Did someone say peaches?

Peaches!

I’ve never had fruit trees before.

Last fall, when we were looking to buy the property that became StarField Farm, the sellers pointed out the three peach trees that were planted along the driveway. When we took ownership in January, all the trees were dormant, the plants buried beneath the snow.

We had no idea what would emerge in the spring and summer.

Now we know.

Very happy trees

The peach trees were amazingly prolific this year, after last years terrible weather resulted in an absence of all stone fruit north of New Jersey. There were no local peaches last year. Not one.

I was ridiculously upset earlier in the spring when I culled about a third of the very small, “proto-peaches” off the trees. It pained me to throw away what I knew would be good fruit. But the health of the tree and the ultimate quality of the peaches depended on it.

Honestly? I could have culled up to half the peaches and still had too many to handle. I suspect I’ll easily have 4 boxes full. Maybe 60 lbs or more.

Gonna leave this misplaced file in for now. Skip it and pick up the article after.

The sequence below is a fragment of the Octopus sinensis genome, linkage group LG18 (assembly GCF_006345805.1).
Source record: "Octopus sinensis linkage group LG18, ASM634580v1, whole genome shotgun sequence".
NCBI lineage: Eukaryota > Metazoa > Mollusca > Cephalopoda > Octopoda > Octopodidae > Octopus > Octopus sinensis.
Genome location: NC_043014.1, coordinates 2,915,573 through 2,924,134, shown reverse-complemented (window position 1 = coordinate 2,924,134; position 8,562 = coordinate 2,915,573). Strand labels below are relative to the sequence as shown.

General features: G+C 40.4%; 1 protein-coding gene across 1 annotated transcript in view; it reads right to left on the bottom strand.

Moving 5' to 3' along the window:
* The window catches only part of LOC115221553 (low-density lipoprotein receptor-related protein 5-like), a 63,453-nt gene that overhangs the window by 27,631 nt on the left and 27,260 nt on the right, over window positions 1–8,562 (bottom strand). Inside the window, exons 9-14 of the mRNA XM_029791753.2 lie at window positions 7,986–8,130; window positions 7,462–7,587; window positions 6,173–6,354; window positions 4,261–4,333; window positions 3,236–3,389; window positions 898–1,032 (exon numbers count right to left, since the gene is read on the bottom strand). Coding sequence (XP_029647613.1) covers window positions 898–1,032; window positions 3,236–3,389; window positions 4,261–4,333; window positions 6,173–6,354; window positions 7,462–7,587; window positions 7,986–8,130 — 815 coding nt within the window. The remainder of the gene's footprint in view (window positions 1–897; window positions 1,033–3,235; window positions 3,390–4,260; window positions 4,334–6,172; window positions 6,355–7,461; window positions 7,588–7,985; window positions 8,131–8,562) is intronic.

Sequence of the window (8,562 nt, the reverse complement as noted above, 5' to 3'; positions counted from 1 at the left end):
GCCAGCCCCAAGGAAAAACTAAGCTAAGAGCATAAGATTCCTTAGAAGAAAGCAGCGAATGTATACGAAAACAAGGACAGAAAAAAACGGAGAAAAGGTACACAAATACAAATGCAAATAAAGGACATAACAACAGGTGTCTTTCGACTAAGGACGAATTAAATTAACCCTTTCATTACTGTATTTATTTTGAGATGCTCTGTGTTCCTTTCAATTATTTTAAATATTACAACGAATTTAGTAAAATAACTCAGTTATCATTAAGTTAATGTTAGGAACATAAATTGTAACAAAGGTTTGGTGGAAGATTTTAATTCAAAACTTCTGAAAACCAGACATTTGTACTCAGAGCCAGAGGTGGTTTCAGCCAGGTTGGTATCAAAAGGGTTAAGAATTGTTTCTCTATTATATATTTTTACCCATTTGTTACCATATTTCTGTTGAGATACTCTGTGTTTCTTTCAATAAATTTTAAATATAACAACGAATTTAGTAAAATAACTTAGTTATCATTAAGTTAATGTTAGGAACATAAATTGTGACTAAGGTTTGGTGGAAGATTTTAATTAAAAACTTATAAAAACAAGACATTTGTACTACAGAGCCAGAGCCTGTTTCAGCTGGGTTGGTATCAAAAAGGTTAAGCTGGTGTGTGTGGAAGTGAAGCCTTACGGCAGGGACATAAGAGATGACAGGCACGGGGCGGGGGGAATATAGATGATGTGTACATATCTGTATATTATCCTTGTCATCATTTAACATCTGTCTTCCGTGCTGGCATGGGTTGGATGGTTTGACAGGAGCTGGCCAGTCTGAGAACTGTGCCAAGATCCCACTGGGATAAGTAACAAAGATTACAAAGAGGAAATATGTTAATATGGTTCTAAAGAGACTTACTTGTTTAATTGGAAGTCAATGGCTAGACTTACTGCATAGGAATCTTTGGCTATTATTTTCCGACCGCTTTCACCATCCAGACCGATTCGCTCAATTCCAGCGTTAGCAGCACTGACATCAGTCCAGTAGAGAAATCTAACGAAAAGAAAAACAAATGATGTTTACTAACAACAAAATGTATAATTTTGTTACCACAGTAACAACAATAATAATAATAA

Still more peaches

I’m glad I removed the fruit that I did. As it is, the branches are heavily laden and nearly touching the ground.

Perhaps it is what isn’t there that ends up being the most important.

Edited fiction is often more powerful for what is removed, distilled, and concentrated.

Negative space is vital for artwork.

Ceramic pieces are balanced and shaped through the trimming process.

There’s probably a metaphor in there for life, but I’m too tired to find it right now. Something about the silence and stillness between thoughts – that pause which makes room for gratitude and grace.

I am grateful for this place. For its peace and for its bounty. I am grateful for the home it will become and the place of creativity we will create here.

The construction is also something new to us, along with the peach trees, the apple trees, the concord grapes, and the asparagus.

I am in awe of the building process. A few weeks ago, this was a hole in the earth. Now, it is a recognizable structure. It is both going faster and slower than I had anticipated. I keep imagining what it will be like when the addition is complete and they break through the dining room to join the old house with the new.

I know we will marvel at the house as much as we marvel at the fruit trees. And we will measure this harvest in years of joy and laughter.

 

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